Raise your hand if you forgot there was an Exorcist television series that lasted for two seasons on Fox. (If you're a demon possessing the person reading this, raise their hand.) And if this news comes as a total surprise to you, here's another: It was really quite good.
The series followed the basic formula of the films. Two priests, one very young and troubled (played by Alfonso Herrera), and the older a tough-as-nails exorcist (Ben Daniels, stealing every scene) who has clashed with the church in the past, now have to save a different family each season from demonic possession. In the first season, they were helping a seemingly anonymous Chicago Catholic family (headed up by the great Geena Davis), until a mid-season twist linked them directly to the original film. In the second season, there was a home for troubled youth in Washington state (headed by John Cho as Andy), and the target of possession came as a surprise.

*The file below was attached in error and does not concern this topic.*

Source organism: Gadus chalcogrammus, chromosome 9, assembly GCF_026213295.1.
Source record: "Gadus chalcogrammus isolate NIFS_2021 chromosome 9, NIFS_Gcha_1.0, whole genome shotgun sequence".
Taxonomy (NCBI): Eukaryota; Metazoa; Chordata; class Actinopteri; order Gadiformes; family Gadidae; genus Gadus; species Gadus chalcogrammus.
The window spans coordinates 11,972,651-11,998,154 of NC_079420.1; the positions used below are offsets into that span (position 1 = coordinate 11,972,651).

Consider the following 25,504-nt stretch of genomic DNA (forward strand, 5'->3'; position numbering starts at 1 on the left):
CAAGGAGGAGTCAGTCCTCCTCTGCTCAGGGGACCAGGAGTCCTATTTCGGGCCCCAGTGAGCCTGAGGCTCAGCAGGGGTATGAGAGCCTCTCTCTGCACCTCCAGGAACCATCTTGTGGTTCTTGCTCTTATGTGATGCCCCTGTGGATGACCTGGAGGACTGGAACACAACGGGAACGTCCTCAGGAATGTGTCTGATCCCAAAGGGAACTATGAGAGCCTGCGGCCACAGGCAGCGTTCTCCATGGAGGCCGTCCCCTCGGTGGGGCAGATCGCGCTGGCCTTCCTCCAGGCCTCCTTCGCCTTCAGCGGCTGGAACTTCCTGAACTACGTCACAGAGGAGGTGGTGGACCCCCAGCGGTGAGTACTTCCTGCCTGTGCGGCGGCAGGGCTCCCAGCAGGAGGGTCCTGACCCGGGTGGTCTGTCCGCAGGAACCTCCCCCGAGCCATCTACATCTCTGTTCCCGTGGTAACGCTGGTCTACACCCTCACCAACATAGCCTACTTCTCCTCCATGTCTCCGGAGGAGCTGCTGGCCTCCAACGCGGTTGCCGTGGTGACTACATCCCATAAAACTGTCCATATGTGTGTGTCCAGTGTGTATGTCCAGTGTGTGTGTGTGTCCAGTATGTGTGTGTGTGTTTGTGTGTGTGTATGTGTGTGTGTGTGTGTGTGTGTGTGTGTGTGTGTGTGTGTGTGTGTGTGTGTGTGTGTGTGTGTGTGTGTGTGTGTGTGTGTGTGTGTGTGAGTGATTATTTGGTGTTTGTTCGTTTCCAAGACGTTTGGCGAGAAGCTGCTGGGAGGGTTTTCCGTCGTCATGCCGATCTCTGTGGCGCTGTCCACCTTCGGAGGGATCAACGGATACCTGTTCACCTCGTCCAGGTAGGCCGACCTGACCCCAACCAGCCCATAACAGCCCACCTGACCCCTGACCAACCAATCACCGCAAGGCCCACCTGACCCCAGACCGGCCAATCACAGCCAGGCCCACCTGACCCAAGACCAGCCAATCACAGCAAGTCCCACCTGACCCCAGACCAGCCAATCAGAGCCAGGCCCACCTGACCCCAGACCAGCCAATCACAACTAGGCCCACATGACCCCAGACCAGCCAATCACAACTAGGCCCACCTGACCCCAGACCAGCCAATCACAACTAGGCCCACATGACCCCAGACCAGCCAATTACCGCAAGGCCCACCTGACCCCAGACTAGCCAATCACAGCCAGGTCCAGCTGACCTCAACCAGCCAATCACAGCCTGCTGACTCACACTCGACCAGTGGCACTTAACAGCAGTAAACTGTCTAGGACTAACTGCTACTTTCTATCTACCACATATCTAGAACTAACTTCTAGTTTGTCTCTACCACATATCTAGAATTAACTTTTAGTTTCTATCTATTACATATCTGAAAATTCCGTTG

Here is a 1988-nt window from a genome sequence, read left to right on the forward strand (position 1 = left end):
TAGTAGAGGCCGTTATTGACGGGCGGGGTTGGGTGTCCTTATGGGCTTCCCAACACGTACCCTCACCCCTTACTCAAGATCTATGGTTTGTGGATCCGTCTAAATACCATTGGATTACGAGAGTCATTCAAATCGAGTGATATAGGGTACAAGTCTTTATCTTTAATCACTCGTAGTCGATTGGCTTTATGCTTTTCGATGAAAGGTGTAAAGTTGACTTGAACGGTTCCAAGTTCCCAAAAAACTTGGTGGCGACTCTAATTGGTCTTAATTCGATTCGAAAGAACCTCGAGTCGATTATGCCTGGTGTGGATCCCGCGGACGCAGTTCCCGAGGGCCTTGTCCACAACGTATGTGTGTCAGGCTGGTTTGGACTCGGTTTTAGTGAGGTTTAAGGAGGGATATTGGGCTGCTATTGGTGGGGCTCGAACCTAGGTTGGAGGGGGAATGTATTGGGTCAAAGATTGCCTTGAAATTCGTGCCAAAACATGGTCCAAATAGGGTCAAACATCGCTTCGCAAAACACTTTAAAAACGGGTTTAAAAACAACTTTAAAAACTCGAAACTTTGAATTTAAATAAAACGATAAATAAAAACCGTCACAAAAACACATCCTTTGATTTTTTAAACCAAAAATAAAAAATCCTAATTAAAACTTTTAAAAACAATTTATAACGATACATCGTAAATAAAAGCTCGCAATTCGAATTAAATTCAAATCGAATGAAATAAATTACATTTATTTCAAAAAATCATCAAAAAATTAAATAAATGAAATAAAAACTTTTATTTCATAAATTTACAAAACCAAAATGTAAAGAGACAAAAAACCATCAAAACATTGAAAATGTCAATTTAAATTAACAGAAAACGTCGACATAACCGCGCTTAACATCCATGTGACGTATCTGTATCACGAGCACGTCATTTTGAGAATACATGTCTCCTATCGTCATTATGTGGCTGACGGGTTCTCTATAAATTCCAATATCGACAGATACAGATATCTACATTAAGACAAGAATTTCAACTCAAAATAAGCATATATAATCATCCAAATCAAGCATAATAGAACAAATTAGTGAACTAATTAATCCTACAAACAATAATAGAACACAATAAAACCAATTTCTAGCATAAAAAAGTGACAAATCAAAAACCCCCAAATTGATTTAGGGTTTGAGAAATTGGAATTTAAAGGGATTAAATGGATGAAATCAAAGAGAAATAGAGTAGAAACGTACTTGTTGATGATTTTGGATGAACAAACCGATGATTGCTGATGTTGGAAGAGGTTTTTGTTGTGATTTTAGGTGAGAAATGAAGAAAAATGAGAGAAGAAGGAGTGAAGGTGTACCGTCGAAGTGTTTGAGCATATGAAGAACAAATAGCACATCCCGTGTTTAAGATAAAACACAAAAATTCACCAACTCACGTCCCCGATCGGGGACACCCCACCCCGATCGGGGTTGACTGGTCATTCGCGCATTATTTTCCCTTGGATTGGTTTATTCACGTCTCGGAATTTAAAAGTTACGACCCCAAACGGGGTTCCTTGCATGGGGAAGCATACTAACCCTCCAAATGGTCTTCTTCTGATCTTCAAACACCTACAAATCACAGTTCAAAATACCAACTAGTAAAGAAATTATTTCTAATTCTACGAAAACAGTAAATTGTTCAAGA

An even bigger surprise with The Exorcist series was how scary and unsettling a network television show could be. Anchored by very strong performances and fairly convincing special effects, the series mostly avoided the typical problem in which a series that tells a movie-length story in 10 episodes can drag a bit in the middle. There are even some truly indelible images, like possessed people emerging from inky black muck, as frightening as anything in the films.
As Emily St. James noted, the series was a success because it leaned into the secret strength of the films in the series: showing how very common and secular human experiences, like family strife and trauma, can open the door for our souls to be corrupted when a demon comes knocking.